As a parent, one of the most stressful times in your child's life is when he or she gets a Pennsylvania driver's license. This is a huge responsibility for your child and one that could lead to serious consequences if abused. It can be hard to let go and trust your child will always do the right thing when behind the wheel. However, if you are very concerned and want to be sure your child is driving responsibly, then you can turn to technology to help you out.
You are commuting to work and thoughts begin circulating in your head about all of the things you hope to accomplish before the day ends. While you are driving to work, you remember that you need to put together an agenda for today's meeting and check your schedule to see when your son's soccer practice is tonight. It would also be nice to finish off that breakfast sitting in the passenger seat before you get to work. At Gesk Moritz LLC, we understand the debilitating dangers of distracted driving and have helped many people in Pennsylvania to become educated about how they can avoid putting their lives at risk.
Many people in the Carnegie area do not believe they need medical attention after they have been in a car accident. However, some accident victims sustain life-threatening injuries and require immediate emergency care. Others, who end up with minor injuries may need medical attention and not even know it.
If you have driven your vehicle while you felt sleepy or tired, you are not the only one. Many Carnegie motorists operate their vehicles while feeling drowsy. Though it may not seem like it is something for you to be concerned about, drowsy driving is a lot more dangerous than you think. According to a study from NBCNews.com, "70 percent of drowsy driving accidents occur during the day," not at night. Study results show that sleepy motorists are just as dangerous as drunk and distracted drivers.
Many people in the Carnegie area do not realize how fortunate they are to have airbags in their vehicles. No one ever expects to have to use them. When car accidents happen, airbags often mean the difference between life and death. More than 37,000 people who were in car accidents in 1975 to 2012 owe their lives to airbags, states Popular Science.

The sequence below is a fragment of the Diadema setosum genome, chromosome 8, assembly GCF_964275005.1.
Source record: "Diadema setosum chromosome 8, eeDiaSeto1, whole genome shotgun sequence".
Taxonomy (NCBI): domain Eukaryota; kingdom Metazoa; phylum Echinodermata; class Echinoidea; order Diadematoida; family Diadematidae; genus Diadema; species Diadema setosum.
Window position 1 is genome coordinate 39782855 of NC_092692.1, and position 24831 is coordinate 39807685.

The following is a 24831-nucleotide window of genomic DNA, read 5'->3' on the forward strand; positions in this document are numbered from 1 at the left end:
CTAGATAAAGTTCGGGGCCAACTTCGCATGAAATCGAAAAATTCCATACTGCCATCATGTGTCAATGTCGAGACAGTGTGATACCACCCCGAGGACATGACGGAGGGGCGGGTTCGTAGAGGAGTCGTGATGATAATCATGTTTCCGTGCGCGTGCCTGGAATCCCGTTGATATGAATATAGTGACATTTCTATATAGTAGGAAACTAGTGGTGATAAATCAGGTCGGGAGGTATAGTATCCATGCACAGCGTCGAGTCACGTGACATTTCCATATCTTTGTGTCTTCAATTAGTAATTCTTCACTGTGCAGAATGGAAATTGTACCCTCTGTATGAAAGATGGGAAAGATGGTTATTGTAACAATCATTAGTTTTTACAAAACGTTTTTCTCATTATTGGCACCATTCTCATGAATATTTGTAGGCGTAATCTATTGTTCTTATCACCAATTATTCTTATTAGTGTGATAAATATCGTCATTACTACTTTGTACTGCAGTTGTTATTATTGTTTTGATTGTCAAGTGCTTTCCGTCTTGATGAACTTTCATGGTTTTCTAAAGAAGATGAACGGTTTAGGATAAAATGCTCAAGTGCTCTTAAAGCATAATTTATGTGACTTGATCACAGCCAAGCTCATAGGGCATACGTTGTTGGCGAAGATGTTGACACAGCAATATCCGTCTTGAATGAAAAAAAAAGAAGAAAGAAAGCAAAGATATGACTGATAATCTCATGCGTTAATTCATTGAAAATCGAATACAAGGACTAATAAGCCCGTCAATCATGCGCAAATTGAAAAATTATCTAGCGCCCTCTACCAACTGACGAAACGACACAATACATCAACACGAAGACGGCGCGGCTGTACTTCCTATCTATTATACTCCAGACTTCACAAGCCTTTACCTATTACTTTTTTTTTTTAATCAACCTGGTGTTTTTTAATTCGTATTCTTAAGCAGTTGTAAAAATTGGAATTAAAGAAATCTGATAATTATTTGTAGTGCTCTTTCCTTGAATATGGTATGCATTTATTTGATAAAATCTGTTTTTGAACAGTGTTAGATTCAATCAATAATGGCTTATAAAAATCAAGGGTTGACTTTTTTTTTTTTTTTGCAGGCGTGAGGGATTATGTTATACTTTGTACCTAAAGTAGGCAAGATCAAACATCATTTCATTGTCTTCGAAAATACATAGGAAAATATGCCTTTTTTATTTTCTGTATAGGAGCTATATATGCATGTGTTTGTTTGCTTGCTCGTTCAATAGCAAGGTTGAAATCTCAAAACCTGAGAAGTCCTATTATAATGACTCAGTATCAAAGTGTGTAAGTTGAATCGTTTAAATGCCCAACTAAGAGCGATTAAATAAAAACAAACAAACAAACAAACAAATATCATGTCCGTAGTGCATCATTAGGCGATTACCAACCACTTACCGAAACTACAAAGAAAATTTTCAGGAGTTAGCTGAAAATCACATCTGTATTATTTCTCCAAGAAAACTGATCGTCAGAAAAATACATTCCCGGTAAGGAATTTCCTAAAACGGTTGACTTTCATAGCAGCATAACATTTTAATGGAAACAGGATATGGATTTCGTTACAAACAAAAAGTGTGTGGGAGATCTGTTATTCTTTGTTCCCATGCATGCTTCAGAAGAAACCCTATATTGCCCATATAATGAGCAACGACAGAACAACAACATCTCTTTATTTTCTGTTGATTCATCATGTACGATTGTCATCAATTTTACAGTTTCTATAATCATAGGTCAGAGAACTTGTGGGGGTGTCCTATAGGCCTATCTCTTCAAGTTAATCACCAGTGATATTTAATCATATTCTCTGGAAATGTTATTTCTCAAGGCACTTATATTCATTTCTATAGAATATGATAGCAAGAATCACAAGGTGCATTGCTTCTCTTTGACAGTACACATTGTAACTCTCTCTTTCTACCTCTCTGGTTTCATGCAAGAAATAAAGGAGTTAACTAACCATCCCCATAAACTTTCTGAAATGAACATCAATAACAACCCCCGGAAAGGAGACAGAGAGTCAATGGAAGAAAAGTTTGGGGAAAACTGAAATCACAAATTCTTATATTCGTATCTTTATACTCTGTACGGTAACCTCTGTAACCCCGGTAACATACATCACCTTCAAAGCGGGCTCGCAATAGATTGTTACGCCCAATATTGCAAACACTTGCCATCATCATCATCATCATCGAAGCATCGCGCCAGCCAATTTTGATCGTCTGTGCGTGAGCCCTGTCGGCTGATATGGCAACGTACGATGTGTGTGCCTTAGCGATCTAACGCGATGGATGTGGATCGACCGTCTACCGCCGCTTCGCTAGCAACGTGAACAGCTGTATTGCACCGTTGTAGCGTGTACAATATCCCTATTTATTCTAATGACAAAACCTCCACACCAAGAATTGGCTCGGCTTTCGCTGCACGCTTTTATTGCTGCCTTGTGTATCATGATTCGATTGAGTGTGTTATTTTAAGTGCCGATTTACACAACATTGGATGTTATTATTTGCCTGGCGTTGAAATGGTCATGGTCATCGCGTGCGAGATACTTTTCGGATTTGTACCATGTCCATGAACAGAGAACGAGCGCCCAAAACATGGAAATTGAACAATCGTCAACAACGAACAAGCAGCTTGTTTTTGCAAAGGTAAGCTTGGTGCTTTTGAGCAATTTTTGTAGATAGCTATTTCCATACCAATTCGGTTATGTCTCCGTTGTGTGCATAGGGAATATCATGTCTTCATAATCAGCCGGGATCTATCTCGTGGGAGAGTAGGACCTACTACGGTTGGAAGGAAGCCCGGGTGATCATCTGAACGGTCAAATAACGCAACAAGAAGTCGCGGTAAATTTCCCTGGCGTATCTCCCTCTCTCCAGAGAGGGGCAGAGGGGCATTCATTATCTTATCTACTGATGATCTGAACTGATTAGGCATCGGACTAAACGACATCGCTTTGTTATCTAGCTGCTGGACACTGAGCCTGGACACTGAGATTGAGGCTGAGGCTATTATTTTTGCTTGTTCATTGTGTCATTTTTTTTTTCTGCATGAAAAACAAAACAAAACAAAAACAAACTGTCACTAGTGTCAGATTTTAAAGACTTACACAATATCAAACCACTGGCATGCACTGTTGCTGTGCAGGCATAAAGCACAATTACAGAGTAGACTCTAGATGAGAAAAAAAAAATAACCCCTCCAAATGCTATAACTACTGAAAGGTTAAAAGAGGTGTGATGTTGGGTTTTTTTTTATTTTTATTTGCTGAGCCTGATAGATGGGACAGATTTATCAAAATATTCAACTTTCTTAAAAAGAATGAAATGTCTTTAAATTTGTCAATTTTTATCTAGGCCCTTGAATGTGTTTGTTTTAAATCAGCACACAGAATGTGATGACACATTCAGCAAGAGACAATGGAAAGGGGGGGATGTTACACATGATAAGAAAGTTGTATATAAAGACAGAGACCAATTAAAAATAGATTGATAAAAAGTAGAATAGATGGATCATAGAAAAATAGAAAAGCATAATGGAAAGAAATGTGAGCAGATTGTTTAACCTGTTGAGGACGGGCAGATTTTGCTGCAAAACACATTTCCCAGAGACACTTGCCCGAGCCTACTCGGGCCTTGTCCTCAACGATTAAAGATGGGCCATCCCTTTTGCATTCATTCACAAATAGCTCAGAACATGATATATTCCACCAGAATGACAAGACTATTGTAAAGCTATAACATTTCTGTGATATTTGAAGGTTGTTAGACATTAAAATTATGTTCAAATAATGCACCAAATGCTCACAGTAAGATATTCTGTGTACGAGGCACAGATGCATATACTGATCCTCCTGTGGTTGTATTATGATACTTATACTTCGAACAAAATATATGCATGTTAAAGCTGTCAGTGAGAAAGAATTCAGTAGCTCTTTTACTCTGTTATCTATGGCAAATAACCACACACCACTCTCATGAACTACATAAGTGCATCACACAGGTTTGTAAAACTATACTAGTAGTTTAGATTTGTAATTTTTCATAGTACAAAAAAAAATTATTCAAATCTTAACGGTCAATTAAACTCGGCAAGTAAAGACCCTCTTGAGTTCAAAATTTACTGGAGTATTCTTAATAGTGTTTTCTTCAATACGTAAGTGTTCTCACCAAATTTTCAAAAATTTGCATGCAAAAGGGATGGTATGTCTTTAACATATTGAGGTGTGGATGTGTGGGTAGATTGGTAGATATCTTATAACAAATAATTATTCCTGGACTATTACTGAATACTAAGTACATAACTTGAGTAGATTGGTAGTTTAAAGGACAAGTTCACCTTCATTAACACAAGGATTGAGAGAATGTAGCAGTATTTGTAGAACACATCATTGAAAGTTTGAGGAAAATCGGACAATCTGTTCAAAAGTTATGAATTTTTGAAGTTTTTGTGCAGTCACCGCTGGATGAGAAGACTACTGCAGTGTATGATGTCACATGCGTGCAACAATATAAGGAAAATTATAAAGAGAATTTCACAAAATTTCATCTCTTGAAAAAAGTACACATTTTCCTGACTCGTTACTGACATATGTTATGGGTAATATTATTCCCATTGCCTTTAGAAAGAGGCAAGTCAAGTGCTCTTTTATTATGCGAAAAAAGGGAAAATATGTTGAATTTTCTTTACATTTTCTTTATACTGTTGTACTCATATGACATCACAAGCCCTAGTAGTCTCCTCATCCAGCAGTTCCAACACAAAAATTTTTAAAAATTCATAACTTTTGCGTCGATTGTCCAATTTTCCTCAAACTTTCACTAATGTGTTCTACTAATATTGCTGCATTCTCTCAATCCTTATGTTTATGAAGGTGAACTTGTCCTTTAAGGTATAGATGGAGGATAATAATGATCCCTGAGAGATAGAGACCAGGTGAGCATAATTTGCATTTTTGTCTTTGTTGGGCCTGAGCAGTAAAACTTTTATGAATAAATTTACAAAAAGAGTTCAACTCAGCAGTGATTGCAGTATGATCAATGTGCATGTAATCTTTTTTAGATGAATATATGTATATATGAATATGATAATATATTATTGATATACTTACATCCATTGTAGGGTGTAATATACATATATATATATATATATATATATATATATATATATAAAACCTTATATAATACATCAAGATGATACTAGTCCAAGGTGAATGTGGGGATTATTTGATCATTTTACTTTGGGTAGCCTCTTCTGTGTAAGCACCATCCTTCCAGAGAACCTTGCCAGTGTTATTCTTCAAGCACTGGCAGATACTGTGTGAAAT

Imagine you are sitting in the passenger seat of your car and instructing your teenage child in the basics of driving. Often, these times can be some of the most terrifying and equally laughable moments as you try to help your child understand how to safely operate a vehicle. However, when the time comes for him or her to drive alone, your constant encouragement and vigilance is no longer present. Fortunately, there are things you can do to help your child understand the importance of driving safely and responsibly even when it seems that no one is watching.
When people are driving themselves around Pennsylvania, they have full responsibility over their actions and can feel confident about their safety when they carefully adhere to the rules of the road. However, when they are the passenger in someone else's vehicle, they are subject to the behavior and choices of the driver and may have to deal with consequences if the driver fails to act responsibly.
14-year-old Kieran Winter was on her way to a local soccer tournament when a semi-truck broadsided her family's station wagon. Kieran was critically injured, including head trauma, fractured pelvis, lacerated spleen and a punctured lung. After waking up from her coma with left-sided paralysis, Kieran spent the next few months in rehab learning how to redo the basics like eating, walking, and talking before being released home in a wheelchair. Kieran had a traumatic brain injury.
A surprising number of Pennsylvania drivers can be seen texting while driving. Many seem to believe they are fully capable of managing a virtual conversation while simultaneously navigating their vehicle between road hazards and other drivers, all while following the many rules of the road. On the contrary, this dangerous behavior instantly puts the lives of not only the texting driver, but his or her passengers and all other motorists at risk.
Every day, thousands of Pennsylvania motorists take to the road to travel to and from work, school and family obligations. Often, these motorists rely on their own instincts and education to make responsible decisions behind the wheel. However, sometimes, the careless or dangerous actions of others can put everyone at risk even if they are always driving cautiously and defensively. In some cases, road rage can occur if drivers become overly emotional in response to the frustrating or dangerous actions of other motorists.